At this point it’s a good idea to look at the fingerprint of your icon. That’s what I call the silhouette of the shape. Icons with different functions should generally have distinct fingerprints. Check to make sure the shape is recognizable and not too similar to anything it’s going to be adjacent to.
Step 4: Color, detail and shading
Now it’s time to fill in the colors and details. I like to zoom in pretty close for this step, but I keep an eye on the actual-size icon as I work. (In Fireworks you can do this easily by selecting Window > Duplicate Window.)
Be brutal about cutting unnecessary shading and details. Show only what you need to in order for the user to get what the icon represents. In the case of the beaker, I added two embellishments; the bubbles, which indicate that the green goop is “active” (and hopefully expresses something experimental and/or volatile) and the volume markers, which help make the beaker more recognizable.
Don’t be afraid to use bright colors here. As the HIG says, “Making each toolbar icon distinct helps the user associate it with its purpose and locate it quickly. Variations in shape, color, and image all help to differentiate one toolbar icon from another.” Also make sure the colors that should be consistent between the icons are – highlights, shadows and outlines fall into this category.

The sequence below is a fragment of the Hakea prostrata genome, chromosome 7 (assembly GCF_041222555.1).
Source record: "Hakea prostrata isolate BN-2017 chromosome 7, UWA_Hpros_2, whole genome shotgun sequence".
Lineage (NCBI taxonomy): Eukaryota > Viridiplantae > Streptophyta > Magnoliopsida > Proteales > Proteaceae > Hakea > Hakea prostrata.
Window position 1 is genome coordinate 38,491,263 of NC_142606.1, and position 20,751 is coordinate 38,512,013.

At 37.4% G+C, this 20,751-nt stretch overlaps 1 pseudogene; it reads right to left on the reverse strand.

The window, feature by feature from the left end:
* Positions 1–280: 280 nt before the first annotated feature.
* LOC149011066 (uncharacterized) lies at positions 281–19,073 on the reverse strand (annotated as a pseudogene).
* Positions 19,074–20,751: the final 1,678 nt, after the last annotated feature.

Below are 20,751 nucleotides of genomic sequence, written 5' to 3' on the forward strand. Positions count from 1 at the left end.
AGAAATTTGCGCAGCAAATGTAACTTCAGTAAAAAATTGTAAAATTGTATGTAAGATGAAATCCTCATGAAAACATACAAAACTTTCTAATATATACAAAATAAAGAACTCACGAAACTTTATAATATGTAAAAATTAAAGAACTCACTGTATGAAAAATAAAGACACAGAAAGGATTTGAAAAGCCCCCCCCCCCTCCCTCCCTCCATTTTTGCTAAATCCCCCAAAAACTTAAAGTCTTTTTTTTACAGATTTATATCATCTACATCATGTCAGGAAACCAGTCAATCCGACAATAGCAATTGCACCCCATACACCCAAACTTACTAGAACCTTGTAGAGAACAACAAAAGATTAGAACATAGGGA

One more thing that’s actually quite important. Watch your alpha! Make sure that things that should be transparent actually are (like shadows, or in the case of the beaker the glass). I like to work with a couple of different-color backgrounds to switch between as I draw, including one that’s the standard Leopard window color to see what it will look like in production. You have no idea what this icon might end up on top of in the future! (Er, avoiding the obvious dirty joke there.)
Step 5: Flatten and pixel-tweak
Save your file so you have the originals handy if you need to resize the icon, then go ahead and flatten your vector layers.
Time to break out the pencil tool! Start looking for places you can simplify your lines. Be especially ruthless around anti-aliased corners, which will have a mess of pixels you probably don’t need and will make your lines look fuzzy.
This is also where I add in line shading and other small details. You may not see much difference in the big, zoomed in picture, but at actual size the tweaked bitmap (right) looks much cleaner. Especially note the simplification of the spout shape.
So after fiddling with the pixels to my satisfaction, I’ll go ahead and plug it into the toolbar to see how it matches the other icons.
Step 6: Generate other sizes as needed
So I have the large-size icon but I’ll also need a smaller one. The first thing I do is size the icon down and clean up the lines. Then I’ll go over the details and make sure that nothing is lost at the smaller size. I noticed that if the spout was made any smaller, it became difficult to distinguish the shape, so I actually made the top of the beaker identical in both sizes. I also redrew the volume markers to fit better on the smaller icon.
So there you go! It seems like a tedious process, and in some ways it is (depending on your style, you may be able to skip pixel-tweaking), but once you get into the right mindset it’s not so bad. You just want to make sure you’re thinking small and keeping an eye on consistency.